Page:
Symbiosis between heterotrophic hosts and microalgae (photosymbiosis) is a widespread and ecologically important phenomenon in aquatic ecosystems. While knowledge of the diversity of symbiotic partners has improved in recent years, the underlying mechanisms and metabolic interactions remain poorly understood. We explore the metabolic basis of photosymbiosis on freshwater and marine unicellular models to understand the functioning of the partnership.
We aim at unveiling subcellular mechanisms that play a key role in the maintenance of the photosymbiosis. In combination with omics analyses (transcriptomics and metabolomics), we use different nanoscale imaging techniques, such as 3D electron microscopy and chemical imaging platforms (e.g. nanoSIMS and Synchrotron X-ray fluorescence) .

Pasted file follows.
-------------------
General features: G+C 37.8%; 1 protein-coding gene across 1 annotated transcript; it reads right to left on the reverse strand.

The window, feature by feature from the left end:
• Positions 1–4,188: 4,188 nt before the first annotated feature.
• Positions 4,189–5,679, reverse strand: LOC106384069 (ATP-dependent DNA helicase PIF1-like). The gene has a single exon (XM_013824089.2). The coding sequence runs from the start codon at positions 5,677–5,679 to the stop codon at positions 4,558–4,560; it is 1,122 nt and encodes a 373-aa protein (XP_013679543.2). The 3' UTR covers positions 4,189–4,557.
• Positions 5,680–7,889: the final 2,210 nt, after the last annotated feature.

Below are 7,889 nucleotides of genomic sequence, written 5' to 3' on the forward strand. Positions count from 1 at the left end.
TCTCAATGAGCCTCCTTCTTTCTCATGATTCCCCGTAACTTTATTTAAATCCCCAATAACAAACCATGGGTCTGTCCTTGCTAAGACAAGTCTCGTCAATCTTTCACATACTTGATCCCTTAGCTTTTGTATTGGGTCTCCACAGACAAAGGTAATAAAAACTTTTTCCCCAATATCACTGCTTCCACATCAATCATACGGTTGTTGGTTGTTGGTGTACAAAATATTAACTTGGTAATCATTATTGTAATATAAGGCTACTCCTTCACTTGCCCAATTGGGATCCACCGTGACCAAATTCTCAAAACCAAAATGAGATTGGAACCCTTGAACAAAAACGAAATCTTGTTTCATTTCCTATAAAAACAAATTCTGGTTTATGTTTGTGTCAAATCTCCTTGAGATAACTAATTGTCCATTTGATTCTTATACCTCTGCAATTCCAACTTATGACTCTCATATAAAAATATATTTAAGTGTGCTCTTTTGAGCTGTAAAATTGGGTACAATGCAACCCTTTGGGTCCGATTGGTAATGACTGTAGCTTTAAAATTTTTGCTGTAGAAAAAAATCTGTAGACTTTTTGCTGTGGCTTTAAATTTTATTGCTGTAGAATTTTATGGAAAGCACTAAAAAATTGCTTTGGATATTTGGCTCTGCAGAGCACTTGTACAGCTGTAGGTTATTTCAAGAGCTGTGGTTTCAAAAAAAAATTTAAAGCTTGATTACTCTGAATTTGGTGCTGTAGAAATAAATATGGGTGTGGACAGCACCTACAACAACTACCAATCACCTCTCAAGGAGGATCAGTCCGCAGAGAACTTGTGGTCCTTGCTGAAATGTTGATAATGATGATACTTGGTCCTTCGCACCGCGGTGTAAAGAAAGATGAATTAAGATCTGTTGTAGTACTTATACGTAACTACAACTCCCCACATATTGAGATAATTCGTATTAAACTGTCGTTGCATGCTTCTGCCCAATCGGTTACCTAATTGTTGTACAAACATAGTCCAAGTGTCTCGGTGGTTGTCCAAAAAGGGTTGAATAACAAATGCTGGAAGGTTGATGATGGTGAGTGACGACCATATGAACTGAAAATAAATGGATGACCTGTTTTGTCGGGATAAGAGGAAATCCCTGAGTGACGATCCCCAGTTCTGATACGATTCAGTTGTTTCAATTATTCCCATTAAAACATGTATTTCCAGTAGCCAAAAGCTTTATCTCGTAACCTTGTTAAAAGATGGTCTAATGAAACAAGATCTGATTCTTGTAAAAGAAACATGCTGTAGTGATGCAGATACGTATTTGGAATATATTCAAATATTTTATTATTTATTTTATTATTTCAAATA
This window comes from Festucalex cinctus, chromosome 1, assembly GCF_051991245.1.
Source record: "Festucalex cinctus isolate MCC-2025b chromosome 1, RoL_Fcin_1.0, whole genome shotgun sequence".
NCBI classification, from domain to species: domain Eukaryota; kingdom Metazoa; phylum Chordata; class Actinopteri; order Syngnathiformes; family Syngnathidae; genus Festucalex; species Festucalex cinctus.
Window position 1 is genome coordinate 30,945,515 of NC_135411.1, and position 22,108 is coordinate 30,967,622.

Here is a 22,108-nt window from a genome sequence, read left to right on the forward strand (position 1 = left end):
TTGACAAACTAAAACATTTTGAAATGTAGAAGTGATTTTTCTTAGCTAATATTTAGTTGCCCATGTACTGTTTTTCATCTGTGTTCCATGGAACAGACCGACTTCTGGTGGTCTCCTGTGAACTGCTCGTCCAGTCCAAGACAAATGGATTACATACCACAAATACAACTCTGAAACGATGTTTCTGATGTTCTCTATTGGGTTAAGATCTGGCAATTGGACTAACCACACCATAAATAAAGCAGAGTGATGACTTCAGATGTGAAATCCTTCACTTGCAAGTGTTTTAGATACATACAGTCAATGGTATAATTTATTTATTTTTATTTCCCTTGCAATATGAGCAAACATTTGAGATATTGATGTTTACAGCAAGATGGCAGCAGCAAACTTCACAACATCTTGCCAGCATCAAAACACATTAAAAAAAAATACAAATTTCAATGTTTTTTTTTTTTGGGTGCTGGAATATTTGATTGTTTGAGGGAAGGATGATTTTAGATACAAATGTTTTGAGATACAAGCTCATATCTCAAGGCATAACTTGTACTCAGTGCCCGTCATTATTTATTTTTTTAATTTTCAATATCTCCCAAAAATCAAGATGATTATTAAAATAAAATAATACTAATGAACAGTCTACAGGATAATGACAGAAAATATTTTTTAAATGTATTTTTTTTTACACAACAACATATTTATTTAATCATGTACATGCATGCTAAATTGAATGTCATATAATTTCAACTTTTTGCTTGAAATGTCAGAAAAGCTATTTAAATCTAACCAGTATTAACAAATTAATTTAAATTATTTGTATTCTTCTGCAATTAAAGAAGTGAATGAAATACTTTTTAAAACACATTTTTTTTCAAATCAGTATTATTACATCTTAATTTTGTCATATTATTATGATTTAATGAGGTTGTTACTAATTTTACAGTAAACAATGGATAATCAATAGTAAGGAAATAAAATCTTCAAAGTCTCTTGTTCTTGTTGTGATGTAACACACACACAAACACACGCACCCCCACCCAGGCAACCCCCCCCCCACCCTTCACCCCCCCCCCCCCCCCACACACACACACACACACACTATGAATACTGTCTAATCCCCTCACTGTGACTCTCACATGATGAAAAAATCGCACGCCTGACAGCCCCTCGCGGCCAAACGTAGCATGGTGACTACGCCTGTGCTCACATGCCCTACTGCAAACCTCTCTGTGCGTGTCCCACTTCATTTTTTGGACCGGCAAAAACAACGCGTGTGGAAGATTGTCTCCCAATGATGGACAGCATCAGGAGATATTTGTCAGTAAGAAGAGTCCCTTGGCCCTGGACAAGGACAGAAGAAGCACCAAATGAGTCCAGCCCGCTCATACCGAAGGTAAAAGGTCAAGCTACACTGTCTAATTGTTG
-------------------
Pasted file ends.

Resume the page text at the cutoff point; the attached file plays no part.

These imaging techniques allowed us to visualize the cellular architecture of the partners, the elemental and isotopic composition of symbioses at the subcellular level, and to quantify the assimilation and transfer of nutrients between partners in different experimental conditions. We are also interested in the free-living stage of the microalgae that we maintain in culture in the lab in order to assess the degree of host control over symbiont metabolism.